Were journalists wrong then to think the referendum in 1975 was dramatic and exciting? It was a hell of a story and a lot was at stake. Indeed, although people weren’t to know it, the roots of much that followed in the next four decades lay in that contest, in the Thatcher leadership coup of the same year, in the split in Labour, in the role of Tony Benn in fostering Euroscepticism and in the eventual fracture in the early 1990s in a Tory tribe torn by the internal contradictions inherent in Thatcherism. Two components of the Thatcher world view – open, global markets and cooperation which erode sovereignty, and the integrity of the self-governing nation state – were at odds after the very British creation of the Single Market in the 1980s. The Tories still can’t resolve the contradiction, although they are about to have a good go.
The latest excitement seems to be the question of whether David Cameron will have to resign if he loses the EU referendum. I don’t know; you don’t know; and even Cameron doesn’t know. But here are a few observations:
- Even if Cameron wins the referendum – albeit narrowly – it seems to be the view of some Tory MPs that he will be removed straight away anyway. It is difficult to tell how serious they are, although it is worth remembering that there has long been a group of perhaps 30-40 Tory MPs who want him gone and will take any excuse. There is a degree of wish fulfilment involved, and a feedback loop involving commentators who can’t stand him for whatever reason, but that is very different from a group of more than 100 or 150 actually orchestrating his removal. I accept that this would be the Tory party operating in crisis mode, however. So all manner of madness is possible.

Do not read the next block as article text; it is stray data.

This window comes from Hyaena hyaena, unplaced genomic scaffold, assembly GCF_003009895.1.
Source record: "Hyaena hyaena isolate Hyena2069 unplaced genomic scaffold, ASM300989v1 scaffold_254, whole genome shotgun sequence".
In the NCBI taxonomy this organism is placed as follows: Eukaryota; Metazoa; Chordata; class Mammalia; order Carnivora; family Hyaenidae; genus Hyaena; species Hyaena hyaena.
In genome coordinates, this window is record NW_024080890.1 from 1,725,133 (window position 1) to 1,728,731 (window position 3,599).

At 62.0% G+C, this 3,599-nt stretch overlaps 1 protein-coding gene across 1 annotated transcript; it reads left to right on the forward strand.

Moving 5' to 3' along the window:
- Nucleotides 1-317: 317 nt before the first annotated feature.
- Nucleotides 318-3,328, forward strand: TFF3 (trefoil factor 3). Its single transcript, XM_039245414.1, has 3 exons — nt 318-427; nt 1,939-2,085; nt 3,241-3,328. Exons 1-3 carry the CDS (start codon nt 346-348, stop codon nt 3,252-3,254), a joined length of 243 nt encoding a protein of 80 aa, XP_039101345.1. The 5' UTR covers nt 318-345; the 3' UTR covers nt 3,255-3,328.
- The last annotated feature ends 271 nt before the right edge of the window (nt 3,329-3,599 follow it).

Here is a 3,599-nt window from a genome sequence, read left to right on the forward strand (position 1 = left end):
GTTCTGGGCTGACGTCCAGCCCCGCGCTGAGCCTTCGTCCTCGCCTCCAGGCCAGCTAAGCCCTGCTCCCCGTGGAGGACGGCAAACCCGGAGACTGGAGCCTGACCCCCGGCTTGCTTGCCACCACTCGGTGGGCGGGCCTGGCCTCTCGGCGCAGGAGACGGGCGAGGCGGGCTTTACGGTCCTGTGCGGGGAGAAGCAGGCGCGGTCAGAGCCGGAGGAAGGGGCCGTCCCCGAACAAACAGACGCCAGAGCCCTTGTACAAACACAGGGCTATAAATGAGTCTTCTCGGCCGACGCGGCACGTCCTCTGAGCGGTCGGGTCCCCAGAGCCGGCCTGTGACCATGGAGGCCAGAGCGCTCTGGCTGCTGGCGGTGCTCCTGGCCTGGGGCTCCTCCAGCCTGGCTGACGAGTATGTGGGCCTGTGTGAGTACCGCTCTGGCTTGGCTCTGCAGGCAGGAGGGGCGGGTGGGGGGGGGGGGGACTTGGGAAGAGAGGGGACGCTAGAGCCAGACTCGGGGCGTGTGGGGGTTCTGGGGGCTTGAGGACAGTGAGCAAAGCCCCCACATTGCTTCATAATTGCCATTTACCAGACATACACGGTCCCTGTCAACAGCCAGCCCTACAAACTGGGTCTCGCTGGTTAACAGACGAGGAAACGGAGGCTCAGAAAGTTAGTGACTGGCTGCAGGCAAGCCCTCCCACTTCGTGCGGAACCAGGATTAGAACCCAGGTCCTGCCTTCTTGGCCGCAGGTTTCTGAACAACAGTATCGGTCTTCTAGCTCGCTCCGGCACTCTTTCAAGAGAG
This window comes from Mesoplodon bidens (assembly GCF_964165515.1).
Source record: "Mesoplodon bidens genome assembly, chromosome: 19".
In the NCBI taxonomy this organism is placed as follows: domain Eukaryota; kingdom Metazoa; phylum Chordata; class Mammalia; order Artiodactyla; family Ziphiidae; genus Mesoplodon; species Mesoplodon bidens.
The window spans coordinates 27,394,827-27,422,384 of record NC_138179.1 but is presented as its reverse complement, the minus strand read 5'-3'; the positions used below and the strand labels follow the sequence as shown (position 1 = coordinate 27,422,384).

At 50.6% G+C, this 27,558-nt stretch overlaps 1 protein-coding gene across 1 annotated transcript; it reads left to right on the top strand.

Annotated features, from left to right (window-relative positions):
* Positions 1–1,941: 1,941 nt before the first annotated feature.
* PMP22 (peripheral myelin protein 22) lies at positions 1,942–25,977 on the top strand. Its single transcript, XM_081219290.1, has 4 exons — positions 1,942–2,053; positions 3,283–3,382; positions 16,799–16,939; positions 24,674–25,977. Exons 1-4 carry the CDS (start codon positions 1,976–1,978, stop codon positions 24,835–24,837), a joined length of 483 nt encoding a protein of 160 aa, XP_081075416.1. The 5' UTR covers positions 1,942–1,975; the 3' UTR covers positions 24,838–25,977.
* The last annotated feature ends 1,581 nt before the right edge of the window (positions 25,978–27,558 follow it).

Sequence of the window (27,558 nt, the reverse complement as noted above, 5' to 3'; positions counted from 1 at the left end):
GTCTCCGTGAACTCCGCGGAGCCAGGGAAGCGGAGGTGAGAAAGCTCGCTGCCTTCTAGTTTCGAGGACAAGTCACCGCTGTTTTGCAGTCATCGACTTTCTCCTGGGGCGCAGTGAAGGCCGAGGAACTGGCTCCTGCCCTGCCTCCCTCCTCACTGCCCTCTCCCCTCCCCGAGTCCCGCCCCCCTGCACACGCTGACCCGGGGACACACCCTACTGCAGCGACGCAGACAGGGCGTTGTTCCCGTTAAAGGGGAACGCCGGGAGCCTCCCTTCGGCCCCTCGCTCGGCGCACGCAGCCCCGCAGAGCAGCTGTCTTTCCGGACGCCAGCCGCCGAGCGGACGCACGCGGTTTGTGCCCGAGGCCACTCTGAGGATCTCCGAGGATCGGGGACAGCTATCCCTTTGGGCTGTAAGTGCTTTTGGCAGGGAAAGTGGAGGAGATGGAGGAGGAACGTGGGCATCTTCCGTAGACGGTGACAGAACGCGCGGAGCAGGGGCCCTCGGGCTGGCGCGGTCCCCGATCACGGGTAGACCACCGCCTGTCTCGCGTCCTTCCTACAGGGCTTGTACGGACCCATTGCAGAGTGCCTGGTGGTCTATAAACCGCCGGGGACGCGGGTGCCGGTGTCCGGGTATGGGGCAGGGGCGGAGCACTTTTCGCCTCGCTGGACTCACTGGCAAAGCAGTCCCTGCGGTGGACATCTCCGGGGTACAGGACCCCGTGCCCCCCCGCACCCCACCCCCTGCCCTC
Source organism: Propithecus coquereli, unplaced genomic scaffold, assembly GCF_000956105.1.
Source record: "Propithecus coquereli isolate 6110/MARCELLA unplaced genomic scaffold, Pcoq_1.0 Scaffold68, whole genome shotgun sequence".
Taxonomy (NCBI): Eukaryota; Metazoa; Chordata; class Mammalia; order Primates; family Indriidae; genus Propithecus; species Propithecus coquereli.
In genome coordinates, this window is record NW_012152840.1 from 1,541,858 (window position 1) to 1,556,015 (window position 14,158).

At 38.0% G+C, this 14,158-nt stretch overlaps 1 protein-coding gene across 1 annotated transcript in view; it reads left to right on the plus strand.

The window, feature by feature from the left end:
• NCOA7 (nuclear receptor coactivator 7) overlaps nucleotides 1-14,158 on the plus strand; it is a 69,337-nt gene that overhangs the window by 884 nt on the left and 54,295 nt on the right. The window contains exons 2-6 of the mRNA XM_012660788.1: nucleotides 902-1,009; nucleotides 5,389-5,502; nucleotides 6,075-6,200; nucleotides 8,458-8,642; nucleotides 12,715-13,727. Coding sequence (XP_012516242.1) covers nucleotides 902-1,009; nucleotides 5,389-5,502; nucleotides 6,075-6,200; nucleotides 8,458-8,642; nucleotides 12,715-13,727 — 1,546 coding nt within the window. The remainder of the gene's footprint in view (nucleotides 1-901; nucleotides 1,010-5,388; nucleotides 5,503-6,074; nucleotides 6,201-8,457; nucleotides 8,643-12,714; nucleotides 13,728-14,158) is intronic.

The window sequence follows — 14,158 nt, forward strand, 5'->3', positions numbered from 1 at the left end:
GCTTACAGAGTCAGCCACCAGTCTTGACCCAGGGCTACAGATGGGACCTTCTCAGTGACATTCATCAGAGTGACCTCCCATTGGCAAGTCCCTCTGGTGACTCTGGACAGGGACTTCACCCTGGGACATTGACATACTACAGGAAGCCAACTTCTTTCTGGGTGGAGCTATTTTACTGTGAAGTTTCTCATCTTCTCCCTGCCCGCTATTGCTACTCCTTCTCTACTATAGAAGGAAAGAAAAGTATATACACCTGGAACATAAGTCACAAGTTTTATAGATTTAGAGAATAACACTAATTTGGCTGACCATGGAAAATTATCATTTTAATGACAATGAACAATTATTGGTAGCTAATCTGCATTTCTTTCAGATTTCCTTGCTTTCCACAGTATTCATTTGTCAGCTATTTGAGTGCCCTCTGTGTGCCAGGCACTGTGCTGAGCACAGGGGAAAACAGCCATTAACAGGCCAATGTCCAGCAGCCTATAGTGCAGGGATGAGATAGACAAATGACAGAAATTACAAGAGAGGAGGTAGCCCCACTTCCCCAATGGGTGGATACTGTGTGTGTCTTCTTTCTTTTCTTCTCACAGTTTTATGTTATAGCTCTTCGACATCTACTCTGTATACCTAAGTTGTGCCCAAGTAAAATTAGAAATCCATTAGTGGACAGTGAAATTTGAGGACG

- Any MPs who are Outers going around now talking about removing Cameron after Leave need their heads examined. Cameron may have flaws (who doesn’t?) but he is popular among moderate Tory voters and respected beyond that if you ignore Twitter. Suggest to them that Out definitely means the end of Cameron and I doubt it will do the Out side much good among non-obsessive Tory voters.